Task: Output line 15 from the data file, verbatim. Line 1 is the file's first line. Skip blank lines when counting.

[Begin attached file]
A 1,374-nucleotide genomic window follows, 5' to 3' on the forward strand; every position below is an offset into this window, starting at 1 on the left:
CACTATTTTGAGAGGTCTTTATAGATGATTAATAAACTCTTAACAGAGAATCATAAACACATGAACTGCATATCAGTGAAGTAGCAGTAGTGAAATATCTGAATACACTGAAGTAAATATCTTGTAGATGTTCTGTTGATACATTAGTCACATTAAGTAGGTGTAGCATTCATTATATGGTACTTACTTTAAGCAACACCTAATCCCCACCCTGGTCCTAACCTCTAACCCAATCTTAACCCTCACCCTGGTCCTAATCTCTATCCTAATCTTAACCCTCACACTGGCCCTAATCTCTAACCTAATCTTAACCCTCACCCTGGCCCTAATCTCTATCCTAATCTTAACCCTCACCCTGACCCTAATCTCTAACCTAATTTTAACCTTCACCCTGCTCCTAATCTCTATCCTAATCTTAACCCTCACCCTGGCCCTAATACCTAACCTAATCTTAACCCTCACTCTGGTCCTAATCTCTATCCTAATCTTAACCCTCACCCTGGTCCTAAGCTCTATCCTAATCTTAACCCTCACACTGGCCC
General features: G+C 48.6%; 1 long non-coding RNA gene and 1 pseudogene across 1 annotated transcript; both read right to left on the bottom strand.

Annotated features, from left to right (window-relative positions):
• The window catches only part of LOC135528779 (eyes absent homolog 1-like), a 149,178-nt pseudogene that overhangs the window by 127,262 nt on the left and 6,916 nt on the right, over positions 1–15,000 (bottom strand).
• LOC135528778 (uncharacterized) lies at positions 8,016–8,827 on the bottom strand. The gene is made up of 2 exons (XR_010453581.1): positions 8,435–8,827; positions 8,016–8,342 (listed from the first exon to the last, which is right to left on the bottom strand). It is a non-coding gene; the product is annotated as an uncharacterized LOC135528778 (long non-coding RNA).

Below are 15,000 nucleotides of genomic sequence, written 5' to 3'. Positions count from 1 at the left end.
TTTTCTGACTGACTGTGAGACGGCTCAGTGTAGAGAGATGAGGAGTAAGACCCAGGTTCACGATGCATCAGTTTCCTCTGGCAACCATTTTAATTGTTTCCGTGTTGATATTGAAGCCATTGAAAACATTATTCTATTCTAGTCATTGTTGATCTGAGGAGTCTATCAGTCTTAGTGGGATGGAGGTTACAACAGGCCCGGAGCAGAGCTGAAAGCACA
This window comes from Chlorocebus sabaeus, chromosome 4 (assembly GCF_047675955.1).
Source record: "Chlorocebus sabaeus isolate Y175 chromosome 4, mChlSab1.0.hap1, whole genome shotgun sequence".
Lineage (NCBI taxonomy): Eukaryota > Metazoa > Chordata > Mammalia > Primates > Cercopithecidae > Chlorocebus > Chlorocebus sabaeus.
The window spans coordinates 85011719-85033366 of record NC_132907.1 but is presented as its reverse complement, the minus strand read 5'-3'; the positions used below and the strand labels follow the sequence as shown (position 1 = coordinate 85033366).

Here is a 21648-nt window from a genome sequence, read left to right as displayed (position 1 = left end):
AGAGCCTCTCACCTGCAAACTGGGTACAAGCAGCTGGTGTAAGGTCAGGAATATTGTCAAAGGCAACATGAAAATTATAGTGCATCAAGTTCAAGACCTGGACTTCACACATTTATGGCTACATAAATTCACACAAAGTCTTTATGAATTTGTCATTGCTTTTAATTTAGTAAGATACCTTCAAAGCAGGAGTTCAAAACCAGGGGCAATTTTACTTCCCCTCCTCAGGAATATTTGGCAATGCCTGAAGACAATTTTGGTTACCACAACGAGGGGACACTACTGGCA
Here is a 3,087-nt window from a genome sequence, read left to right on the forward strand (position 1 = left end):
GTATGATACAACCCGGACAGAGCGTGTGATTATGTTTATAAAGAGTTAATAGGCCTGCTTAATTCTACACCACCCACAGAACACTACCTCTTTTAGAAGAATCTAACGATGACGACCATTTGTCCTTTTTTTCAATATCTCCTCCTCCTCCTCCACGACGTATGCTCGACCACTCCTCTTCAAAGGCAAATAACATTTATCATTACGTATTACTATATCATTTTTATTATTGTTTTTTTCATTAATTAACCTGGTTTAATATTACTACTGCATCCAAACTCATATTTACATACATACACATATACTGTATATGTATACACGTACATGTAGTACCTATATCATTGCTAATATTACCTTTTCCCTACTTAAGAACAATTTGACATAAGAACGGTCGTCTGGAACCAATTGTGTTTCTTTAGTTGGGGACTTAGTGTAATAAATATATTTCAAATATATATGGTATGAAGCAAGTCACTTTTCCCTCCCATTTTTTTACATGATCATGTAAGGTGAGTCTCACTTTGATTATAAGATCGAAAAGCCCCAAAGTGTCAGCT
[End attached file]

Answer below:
Here is a 3,087-nt window from a genome sequence, read left to right on the forward strand (position 1 = left end):